The Health Insurance Portability and Accountability Act was enacted in 1996, and it is essentially a framework for protecting patient data. Its regulations dictate both physical and electronic safeguards, meaning you need to have CCTV and a security system at the location of stored data, and all of your online systems need to be encrypted, password-protected and have high-quality authentication. HIPAA also requires you to enter into a Business Associate Agreement with any vendors that access your data, and you should be diligent in your assessments of their security protocols. HIPAA breaches incur significant consequences, so it is truly in your (and your patient's) best interest to stay on top of your data security.
HITECH is more specifically focused on ePHI, and it was enacted following the massive increase of electronic health records systems in healthcare. It requires that all users must be able to access their records, allocate their records to a third party, and give consent to share data (in most cases).
Now that you have an understanding of how data security impacts healthcare, let’s take a look at some of the most important measures you should implement.
Two-factor authentication increases the protection of data by requiring two forms of authentication from users trying to access information. This can differ depending on your preferences but some popular options include a password and an SMS code, email confirmation, or biometrics.
Data wiping is a good worst-case scenario option, particularly if an individual loses or misplaces their phone or computer. Data wiping can log users out of applications if they have been inactive for a certain period of time or enact an automatic deletion of data after a specified number of unsuccessful log-on attempts.
Secure sockets layer (SSL) technology increases data security by encrypting information whilst it is being transmitted from an app to a server. This means that even if a hacker gains access to the data, they will be unable to read it.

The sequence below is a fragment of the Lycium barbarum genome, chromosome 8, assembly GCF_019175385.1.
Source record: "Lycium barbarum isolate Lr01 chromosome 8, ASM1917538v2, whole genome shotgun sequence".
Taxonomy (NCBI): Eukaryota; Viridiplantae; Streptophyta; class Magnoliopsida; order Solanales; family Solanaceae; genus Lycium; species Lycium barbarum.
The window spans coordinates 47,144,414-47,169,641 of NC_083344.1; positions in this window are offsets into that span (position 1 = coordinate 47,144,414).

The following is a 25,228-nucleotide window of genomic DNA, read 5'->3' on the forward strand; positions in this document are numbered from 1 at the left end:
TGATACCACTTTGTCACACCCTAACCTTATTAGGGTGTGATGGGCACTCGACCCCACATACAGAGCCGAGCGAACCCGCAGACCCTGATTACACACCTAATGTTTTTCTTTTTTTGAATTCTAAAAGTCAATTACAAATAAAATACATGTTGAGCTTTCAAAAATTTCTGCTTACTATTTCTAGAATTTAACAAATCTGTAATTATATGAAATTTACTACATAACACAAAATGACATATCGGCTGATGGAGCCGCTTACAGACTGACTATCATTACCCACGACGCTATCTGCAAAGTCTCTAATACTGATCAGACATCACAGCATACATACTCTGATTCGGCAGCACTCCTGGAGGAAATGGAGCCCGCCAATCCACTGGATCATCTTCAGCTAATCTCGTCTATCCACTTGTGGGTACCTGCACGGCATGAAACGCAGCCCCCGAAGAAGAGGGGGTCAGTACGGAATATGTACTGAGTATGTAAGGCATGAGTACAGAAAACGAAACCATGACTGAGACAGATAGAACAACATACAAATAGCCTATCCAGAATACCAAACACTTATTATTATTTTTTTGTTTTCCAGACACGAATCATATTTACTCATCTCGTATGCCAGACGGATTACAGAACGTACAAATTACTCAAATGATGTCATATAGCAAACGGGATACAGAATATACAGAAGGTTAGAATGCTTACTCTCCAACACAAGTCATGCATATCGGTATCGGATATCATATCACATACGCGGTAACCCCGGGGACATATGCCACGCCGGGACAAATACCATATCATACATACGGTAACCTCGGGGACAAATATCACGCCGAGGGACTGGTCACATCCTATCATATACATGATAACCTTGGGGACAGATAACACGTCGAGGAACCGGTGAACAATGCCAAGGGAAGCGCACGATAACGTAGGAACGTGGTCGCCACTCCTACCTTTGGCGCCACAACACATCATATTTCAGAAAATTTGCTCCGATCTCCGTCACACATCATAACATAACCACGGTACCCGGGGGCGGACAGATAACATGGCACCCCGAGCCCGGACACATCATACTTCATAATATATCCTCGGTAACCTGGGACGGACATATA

If you can access any health data from a mobile device, it is essential that it is secure. This means the device should be password-protected, have two-factor authentication and all stored data needs to be encrypted.
In order to ensure the security measures in place are successful, you should be consistently running app tests. Data analysis will reveal any areas within your apps that are vulnerable or require further security, in addition to alerting you to available updates.
In addition to having strict data access measures, you should also control and monitor all usage. This will prohibit any unauthorized sharing, storing, or copying data. Data usage control will also alert you to potentially harmful access, allowing you to identify and eliminate cyber-attacks in their early stages.
Staff and personnel training is one of the most important elements of managing data security. You should be running regular training programs to ensure your staff members are up-to-date with current security regulations and equipped with the relevant knowledge. Having prepared and responsible staff is also a fantastic marketing strategy for healthcare businesses as it demonstrates to patients that their data is in safe hands.
Data security is one of the most important aspects of working in the healthcare industry but it is also unfortunately one of the most complicated. As the usage of technology within healthcare has increased, it has become more important than ever to familiarize yourself with security protocols. Fortunately, certain resources have been developed to assist with data security and managing ePHI, including predictive modeling and using data warehouses in healthcare.